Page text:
It's been 13 months in the making, but a consultant's analysis of the Contra Costa Fire District finally was released this week and now awaits public feedback.
Here's mine: The 150-page "Evaluation and Options Appraisal" authored by Fitch & Associates is filled with enough figures, charts and graphs to obscure the fact that it offers no instant solutions for the district's financial problems.
When the county Board of Supervisors, acting as the fire district's governing board, commissioned a $460,000 study in December 2012, it clearly was seeking a more cost-efficient operating model. Strapped for funding by reduced property taxes and burdened by costly retirement benefits, the district has operated at a deficit since 2009.
The yearlong study, commissioned after voters rejected a $75-a-year parcel tax, dissects every aspect of the operation, from dispatch standards to response times to call volumes to time on tasks. But one thing is undeniably missing.
"I haven't seen how it's going to save us money," Supervisor Candace Andersen said.
She didn't say it dismissively. Andersen still finds value in the report as a "great starting point" for maximizing efficiencies in the district. Supervisor Karen Mitchoff, who never expected an instant fix, said "it shows us how to best use our dollars."
The report indicates that better protocol by dispatchers -- quicker identification of emergency needs -- will reduce the time between incoming calls and service assignments. Shorter "chute" time -- from when firefighters are alerted until the truck is out the door -- could further trim response time.
The report also breaks down demands on firefighters' time. ConFire, for instance, spends more hours providing mutual aid to neighboring agencies than it receives. And while 78 percent of all calls are for medical emergencies, firefighting accounts for 44 percent of time on task.
The only mention of staffing models comes in the "Options Going Forward:" 1) Stick with the status quo, which hardly seems likely; 2) Break up some of the 23 three-person engine teams into two-person medical units, adding response teams with no additional staffing; 3) Replace a percentage of retiring firefighters with lower-salaried EMTs. That would lower the payroll, but not for a long time.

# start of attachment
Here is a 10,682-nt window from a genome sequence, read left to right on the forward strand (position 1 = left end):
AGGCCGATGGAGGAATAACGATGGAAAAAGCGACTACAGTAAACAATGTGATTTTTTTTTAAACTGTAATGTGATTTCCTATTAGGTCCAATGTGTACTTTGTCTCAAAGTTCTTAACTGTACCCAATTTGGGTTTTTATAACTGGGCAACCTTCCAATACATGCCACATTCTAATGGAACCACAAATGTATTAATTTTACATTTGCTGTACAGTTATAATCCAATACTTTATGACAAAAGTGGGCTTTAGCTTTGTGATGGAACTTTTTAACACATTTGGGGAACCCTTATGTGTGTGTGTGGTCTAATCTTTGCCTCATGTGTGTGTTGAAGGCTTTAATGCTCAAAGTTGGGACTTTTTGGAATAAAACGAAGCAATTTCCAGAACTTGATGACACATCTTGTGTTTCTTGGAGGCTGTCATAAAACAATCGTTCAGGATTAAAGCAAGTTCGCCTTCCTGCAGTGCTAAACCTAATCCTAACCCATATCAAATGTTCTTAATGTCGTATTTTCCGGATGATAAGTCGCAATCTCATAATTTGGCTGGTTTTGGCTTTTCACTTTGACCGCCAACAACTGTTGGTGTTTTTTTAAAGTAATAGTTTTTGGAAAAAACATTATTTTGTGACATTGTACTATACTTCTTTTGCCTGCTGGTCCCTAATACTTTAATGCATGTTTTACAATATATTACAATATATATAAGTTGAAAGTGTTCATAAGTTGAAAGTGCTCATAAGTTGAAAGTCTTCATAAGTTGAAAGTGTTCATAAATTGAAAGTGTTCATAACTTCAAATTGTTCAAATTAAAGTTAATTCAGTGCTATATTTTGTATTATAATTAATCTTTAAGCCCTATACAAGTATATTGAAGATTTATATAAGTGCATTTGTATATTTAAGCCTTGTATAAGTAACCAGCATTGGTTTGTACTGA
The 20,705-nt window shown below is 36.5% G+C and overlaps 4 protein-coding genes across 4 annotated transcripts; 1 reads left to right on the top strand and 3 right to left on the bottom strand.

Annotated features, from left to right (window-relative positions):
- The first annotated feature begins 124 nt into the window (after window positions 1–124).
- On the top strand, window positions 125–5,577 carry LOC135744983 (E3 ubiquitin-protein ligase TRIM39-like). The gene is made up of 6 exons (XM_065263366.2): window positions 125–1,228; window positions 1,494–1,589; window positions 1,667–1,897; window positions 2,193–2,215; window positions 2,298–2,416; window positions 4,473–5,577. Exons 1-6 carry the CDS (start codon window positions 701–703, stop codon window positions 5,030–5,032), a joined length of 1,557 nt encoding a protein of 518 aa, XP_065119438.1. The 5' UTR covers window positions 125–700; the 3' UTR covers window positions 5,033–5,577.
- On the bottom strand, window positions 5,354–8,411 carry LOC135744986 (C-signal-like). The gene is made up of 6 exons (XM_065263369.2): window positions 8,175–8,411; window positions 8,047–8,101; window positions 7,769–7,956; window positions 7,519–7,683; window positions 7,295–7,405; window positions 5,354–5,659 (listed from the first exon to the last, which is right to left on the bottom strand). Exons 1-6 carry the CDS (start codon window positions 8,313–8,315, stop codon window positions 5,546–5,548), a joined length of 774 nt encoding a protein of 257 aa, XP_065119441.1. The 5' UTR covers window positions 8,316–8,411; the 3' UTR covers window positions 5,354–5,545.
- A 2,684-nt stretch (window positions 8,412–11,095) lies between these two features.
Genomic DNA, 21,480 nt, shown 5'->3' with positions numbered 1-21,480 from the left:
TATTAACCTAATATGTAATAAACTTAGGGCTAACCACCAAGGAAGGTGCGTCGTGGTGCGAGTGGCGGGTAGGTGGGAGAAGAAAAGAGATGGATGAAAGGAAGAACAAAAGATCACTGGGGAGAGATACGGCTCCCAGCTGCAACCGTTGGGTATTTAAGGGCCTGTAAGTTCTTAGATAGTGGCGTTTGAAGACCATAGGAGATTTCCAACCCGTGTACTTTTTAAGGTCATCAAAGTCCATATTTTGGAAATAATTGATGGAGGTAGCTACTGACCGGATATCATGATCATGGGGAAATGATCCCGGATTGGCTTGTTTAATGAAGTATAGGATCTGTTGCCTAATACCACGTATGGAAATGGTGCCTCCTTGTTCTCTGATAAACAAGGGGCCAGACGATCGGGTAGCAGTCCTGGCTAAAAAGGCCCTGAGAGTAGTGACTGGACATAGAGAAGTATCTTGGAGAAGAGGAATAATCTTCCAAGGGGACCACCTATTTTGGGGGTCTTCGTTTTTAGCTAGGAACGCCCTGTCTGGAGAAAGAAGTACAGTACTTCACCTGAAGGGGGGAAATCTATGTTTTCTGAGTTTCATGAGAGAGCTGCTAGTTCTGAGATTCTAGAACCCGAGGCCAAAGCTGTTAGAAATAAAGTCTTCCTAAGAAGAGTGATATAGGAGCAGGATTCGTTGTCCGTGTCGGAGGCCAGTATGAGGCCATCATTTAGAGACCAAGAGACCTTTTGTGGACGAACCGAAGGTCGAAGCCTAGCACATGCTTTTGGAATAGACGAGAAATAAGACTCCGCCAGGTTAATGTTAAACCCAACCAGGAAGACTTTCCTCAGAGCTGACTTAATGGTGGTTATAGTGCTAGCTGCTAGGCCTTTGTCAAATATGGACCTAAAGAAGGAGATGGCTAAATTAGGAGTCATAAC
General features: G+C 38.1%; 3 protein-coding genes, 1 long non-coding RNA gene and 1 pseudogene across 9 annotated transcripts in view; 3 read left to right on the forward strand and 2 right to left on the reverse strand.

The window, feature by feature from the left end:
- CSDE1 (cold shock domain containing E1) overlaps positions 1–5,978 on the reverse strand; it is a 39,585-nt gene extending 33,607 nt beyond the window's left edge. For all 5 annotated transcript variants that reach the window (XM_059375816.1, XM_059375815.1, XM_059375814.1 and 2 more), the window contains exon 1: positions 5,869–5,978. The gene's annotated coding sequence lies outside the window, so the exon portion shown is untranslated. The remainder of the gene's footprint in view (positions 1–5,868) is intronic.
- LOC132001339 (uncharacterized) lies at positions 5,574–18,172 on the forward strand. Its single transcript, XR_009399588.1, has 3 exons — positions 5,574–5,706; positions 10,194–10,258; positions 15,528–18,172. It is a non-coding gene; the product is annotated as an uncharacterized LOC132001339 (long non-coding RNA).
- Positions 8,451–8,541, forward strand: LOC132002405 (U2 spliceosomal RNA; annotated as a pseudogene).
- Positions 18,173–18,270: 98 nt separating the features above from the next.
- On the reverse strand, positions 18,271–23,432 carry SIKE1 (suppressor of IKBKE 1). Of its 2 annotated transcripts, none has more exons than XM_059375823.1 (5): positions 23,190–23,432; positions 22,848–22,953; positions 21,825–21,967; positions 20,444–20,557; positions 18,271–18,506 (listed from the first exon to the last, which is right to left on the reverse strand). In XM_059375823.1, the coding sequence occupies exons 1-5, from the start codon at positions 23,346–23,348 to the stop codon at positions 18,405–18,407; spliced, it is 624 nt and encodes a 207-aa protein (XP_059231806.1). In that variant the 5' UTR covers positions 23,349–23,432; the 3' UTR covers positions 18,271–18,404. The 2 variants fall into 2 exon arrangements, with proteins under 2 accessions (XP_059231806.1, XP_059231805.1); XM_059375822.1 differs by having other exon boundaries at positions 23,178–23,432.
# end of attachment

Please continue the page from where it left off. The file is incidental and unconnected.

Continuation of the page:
Fire Captain Vince Wells, president of Local 1230, said there's useful information in the report, but that it oversimplifies things. The finding that response times barely suffered after four station closures measures only the first vehicle's time. Structure fires require five or more trucks -- how long till they arrive?
He's also troubled by breaking up engine teams, the option the supervisors seem to prefer, because it takes fire trucks off the street. "The other day," he said, "we had a fire in Antioch, a fire in Orinda and a fire in Walnut Creek. Emergencies don't always happen one at a time."
How much will operations change as a result of the report is anybody's guess, but it serves at least one important purpose.
"If we ever go back to the voters for another parcel tax," Andersen said, "I want to be able to tell them we've done everything we can to be more efficient."
The report is available at www.cccounty.us/ConFireStudy, and the public is invited to comment at a town-hall meeting 6 p.m. Wednesday in the Board of Supervisors chambers.
If you have an instant solution, speak up, because the consultants sure didn't find one.
Contact Tom Barnidge at firstname.lastname@example.org.